It is no secret that people who have a mental illness are discriminated against. People who have mental health problems say that the social stigma attached with mental health and the subsequent discrimination that they face, can make their difficulties worse and make it harder to recover, sometimes this can push people to suicide. Even though with each successive generation the stigma of mental illness diminishes, mentally ill people still face discrimination on a daily basis. Alarmingly 1 in 6 people will experience a mental health problem, sadly 10% of children aged between 5 to 16 years of age have a clinically diagnosed mental health problem. The most common mental illness is depression, followed by anxiety, schizophrenia and bipolar disorder.
A mentally ill person can often face discrimination, not only from society but also from family, friends and employers. A worrying statistic relating to negative perceptions of people with a mental illness showed that 9 out of every 10 people who had a mental illness found that the stigma and discrimination felt had a negative impact upon their lives. Sadly, people with mental illnesses such as anxiety are least likely to find a job, be in a steady long-term relationship, live in decent housing and be socially included in mainstream society. So why is this? This is because society has formulated negative stereotypes of mentally ill people, specifically to do with mentally ill people being violent and dangerous, when in reality they are more likely to be physically assaulted or harming themselves as opposed to harming others. The media do not help at all, as they often portray mentally ill people as evil, dangerous people who commit heinous crimes. Stigma and discrimination can worsen someone’s mental health problem, delay them getting help and treatment and ultimately impede their recovery.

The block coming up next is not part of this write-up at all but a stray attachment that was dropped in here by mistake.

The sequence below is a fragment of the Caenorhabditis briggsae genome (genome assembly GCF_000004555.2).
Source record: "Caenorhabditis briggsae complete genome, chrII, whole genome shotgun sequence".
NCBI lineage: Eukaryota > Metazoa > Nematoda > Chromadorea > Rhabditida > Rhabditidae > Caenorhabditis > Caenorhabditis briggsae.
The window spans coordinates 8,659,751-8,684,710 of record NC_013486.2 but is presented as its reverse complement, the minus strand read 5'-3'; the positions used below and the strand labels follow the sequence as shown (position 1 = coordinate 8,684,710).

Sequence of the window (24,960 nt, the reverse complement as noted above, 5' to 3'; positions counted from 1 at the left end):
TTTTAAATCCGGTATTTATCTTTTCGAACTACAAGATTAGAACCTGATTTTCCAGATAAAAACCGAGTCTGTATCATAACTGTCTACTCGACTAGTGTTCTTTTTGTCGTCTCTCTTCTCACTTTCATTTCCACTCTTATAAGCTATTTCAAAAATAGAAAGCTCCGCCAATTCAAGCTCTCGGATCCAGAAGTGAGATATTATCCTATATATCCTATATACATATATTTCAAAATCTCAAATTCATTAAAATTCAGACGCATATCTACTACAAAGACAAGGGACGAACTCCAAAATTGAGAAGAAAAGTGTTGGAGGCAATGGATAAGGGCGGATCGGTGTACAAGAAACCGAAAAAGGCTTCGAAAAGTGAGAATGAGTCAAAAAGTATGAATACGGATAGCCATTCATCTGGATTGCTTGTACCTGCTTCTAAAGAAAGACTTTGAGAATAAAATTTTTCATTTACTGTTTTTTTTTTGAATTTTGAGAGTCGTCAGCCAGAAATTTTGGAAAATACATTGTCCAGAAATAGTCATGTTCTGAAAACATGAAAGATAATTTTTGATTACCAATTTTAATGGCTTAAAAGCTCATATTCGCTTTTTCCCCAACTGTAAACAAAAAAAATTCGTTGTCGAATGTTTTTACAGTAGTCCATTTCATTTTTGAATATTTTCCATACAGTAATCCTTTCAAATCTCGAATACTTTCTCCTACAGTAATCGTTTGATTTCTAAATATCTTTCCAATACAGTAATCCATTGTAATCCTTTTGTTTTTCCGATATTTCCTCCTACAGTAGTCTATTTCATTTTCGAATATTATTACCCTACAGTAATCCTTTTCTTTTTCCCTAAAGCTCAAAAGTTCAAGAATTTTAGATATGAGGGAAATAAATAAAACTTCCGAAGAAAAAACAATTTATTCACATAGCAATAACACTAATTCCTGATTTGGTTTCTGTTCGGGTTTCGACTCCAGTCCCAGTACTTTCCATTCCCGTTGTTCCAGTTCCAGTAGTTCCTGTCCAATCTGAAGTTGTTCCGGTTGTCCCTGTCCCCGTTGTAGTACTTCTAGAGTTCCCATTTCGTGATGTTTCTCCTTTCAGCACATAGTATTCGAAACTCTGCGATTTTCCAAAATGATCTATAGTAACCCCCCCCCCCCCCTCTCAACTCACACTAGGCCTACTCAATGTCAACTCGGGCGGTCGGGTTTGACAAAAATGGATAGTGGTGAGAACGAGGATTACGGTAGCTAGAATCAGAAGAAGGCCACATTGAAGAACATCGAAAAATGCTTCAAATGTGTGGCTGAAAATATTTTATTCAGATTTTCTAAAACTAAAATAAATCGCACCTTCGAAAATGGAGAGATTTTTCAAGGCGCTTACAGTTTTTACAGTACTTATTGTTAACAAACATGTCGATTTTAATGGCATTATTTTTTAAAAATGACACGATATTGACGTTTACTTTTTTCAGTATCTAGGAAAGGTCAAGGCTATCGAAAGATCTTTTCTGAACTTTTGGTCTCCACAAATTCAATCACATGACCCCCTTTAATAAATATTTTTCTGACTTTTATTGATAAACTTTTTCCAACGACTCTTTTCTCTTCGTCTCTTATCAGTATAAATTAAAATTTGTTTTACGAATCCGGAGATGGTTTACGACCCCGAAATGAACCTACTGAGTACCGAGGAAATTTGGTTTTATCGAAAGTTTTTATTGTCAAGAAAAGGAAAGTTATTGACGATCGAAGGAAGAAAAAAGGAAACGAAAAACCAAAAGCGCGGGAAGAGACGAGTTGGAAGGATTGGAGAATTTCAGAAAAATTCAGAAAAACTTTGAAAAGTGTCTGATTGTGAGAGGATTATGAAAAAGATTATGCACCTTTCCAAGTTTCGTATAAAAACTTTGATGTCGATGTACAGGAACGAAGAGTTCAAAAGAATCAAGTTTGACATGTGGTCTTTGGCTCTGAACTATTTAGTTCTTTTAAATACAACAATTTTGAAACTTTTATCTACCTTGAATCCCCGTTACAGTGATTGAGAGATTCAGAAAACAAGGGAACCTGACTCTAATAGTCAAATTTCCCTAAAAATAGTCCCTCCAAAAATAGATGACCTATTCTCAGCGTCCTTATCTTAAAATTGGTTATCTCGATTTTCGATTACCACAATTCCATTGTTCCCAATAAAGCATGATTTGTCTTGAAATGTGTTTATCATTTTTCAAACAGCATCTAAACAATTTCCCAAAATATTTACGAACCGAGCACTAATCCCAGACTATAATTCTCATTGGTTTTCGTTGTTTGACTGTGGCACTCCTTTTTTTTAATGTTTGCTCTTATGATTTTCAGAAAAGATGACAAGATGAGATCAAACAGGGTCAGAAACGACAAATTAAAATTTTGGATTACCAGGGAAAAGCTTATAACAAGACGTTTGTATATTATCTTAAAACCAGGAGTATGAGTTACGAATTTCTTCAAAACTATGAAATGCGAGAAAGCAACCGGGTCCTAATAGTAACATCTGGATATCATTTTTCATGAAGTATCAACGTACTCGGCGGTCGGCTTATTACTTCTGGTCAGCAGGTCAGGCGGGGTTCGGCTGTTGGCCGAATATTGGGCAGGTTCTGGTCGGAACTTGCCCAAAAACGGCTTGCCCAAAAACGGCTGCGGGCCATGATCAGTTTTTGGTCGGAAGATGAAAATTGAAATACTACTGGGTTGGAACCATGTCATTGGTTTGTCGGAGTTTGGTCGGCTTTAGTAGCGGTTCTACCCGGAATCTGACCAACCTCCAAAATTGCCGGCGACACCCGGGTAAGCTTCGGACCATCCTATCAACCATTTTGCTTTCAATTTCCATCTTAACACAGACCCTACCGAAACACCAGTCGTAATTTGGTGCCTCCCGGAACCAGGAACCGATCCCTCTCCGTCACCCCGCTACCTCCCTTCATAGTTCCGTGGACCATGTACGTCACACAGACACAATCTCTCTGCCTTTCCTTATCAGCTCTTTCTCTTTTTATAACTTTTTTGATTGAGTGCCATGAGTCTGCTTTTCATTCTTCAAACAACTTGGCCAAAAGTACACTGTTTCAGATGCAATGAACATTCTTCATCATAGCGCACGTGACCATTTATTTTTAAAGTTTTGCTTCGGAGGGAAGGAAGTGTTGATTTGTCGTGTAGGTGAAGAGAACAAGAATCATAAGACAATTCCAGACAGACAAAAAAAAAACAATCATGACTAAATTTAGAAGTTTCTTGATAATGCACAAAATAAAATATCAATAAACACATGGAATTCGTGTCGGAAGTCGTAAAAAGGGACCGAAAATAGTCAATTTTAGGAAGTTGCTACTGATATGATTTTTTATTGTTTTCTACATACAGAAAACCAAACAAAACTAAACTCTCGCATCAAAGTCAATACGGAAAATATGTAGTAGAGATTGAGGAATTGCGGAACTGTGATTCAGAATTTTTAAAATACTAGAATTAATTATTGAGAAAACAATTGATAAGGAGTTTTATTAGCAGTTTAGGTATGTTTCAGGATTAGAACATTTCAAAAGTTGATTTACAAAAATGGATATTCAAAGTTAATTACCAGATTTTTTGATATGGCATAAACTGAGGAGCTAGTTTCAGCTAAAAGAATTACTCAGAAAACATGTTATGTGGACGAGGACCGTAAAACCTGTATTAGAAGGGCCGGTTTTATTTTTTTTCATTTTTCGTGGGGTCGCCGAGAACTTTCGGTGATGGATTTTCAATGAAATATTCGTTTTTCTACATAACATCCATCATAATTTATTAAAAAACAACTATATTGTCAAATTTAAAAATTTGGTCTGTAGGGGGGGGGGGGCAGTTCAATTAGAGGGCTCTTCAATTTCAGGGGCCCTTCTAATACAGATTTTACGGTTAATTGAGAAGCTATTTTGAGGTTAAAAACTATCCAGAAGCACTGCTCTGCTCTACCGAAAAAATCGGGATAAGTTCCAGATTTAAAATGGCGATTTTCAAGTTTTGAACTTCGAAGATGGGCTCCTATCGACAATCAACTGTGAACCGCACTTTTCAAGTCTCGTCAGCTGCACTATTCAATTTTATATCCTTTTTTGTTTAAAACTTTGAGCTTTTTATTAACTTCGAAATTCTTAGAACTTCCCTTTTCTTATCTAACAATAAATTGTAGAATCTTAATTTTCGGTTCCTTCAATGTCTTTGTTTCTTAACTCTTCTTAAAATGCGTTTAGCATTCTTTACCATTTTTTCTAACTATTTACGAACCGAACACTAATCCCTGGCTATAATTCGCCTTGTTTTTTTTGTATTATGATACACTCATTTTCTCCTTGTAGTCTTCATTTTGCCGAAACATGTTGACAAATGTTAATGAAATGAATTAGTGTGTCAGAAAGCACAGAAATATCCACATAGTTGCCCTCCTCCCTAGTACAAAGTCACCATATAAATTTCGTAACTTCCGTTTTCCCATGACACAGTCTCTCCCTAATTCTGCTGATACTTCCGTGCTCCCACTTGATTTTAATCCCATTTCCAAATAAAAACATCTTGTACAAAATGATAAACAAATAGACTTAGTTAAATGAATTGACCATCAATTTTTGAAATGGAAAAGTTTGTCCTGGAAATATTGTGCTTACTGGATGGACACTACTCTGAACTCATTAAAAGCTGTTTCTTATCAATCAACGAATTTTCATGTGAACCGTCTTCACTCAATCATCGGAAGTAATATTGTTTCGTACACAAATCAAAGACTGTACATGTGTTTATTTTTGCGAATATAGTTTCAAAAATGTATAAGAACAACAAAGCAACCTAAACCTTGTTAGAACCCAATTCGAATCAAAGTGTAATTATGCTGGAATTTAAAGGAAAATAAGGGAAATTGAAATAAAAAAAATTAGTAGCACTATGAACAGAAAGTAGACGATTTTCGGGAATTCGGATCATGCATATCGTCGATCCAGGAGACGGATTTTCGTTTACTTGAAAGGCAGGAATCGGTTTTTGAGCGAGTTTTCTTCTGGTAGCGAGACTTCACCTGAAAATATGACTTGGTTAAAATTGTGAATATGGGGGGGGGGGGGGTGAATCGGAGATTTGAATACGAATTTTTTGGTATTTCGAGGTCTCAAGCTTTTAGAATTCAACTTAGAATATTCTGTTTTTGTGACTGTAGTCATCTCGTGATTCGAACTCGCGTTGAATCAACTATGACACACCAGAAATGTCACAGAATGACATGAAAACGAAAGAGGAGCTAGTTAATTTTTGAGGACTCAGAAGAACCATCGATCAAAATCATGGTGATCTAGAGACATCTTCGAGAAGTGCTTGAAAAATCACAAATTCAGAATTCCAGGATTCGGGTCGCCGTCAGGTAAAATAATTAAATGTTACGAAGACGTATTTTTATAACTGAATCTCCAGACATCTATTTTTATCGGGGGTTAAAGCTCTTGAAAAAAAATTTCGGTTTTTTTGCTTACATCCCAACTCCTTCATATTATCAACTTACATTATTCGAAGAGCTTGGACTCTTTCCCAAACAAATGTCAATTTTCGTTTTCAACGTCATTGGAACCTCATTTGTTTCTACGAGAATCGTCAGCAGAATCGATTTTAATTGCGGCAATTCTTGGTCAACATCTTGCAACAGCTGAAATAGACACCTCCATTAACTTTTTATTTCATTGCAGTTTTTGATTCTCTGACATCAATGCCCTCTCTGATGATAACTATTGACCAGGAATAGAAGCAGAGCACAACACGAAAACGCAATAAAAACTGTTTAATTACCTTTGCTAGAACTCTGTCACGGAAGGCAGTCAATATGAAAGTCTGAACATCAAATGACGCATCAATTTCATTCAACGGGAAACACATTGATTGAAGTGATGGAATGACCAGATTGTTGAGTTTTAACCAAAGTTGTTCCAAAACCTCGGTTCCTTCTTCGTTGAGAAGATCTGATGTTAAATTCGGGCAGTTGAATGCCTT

Research has shown that the best way to challenge these stereotypes is through first hand contact with people with direct experience of mental health problems, be it mental health professionals or people with mental health issues. There are some positive initiatives that are trying to change public attitudes to mental illness, such as time to change. In the UK there is legislation under the equalities act 2010 that makes it illegal to discriminate either directly or indirectly with people who have mental health problems in the work place.
The best way to challenge stereotypes is to help people think of a mental health problem like a physical problem. For example, if a person had a broken leg would you say “Pull yourself together, you don’t need those crutches and that plaster cast on your leg”, Of course not! So why should a psychiatric injury be any different? With mental illness the brain is not functioning correctly so why should that be seen any differently to a physical injury? If somebody had brain cancer would they be told to “pull themselves together”? Sadly, this is how a lot of people perceive it. Even more alarmingly is how it is dealt with. Imagine that you have broken your leg, then you would immediately go to see a doctor. They would then give you a leaflet and put you down on a six months’ waiting list. You wait six months to then be told it might be two years before you are seen. I think you would agree that it is totally unacceptable. The sad reality is when it comes to mental health, this is exactly the process we have to follow. This is because of how mental health is viewed and is sadly a low priority.
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